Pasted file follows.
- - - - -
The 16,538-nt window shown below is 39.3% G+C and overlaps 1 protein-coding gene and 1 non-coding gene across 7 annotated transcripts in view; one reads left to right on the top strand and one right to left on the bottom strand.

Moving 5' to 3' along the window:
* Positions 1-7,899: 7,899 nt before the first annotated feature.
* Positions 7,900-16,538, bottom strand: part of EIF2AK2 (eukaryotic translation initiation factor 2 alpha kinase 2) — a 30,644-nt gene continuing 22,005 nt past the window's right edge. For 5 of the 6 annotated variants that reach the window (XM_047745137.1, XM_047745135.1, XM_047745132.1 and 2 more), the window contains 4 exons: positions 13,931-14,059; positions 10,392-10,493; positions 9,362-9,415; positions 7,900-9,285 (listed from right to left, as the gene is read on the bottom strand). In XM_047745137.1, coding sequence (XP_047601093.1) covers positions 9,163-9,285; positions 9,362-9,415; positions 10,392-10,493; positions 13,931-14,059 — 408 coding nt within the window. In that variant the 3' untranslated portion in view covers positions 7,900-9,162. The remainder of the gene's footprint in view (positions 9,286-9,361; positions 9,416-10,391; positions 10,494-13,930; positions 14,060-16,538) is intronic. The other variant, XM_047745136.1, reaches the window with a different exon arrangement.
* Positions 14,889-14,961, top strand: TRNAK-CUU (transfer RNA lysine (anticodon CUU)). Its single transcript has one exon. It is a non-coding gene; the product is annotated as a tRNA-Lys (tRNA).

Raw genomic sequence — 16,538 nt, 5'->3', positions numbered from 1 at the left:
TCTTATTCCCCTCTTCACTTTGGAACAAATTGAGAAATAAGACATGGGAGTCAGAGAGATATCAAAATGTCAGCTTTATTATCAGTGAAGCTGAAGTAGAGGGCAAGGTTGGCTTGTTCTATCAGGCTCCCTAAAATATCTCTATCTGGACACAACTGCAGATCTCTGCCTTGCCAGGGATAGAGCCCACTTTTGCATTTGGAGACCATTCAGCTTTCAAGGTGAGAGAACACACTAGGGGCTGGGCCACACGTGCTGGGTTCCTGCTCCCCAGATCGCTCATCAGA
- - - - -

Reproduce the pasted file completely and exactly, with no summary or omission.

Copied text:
The 16,538-nt window shown below is 39.3% G+C and overlaps 1 protein-coding gene and 1 non-coding gene across 7 annotated transcripts in view; one reads left to right on the top strand and one right to left on the bottom strand.

Moving 5' to 3' along the window:
* Positions 1-7,899: 7,899 nt before the first annotated feature.
* Positions 7,900-16,538, bottom strand: part of EIF2AK2 (eukaryotic translation initiation factor 2 alpha kinase 2) — a 30,644-nt gene continuing 22,005 nt past the window's right edge. For 5 of the 6 annotated variants that reach the window (XM_047745137.1, XM_047745135.1, XM_047745132.1 and 2 more), the window contains 4 exons: positions 13,931-14,059; positions 10,392-10,493; positions 9,362-9,415; positions 7,900-9,285 (listed from right to left, as the gene is read on the bottom strand). In XM_047745137.1, coding sequence (XP_047601093.1) covers positions 9,163-9,285; positions 9,362-9,415; positions 10,392-10,493; positions 13,931-14,059 — 408 coding nt within the window. In that variant the 3' untranslated portion in view covers positions 7,900-9,162. The remainder of the gene's footprint in view (positions 9,286-9,361; positions 9,416-10,391; positions 10,494-13,930; positions 14,060-16,538) is intronic. The other variant, XM_047745136.1, reaches the window with a different exon arrangement.
* Positions 14,889-14,961, top strand: TRNAK-CUU (transfer RNA lysine (anticodon CUU)). Its single transcript has one exon. It is a non-coding gene; the product is annotated as a tRNA-Lys (tRNA).

Raw genomic sequence — 16,538 nt, 5'->3', positions numbered from 1 at the left:
TCTTATTCCCCTCTTCACTTTGGAACAAATTGAGAAATAAGACATGGGAGTCAGAGAGATATCAAAATGTCAGCTTTATTATCAGTGAAGCTGAAGTAGAGGGCAAGGTTGGCTTGTTCTATCAGGCTCCCTAAAATATCTCTATCTGGACACAACTGCAGATCTCTGCCTTGCCAGGGATAGAGCCCACTTTTGCATTTGGAGACCATTCAGCTTTCAAGGTGAGAGAACACACTAGGGGCTGGGCCACACGTGCTGGGTTCCTGCTCCCCAGATCGCTCATCAGA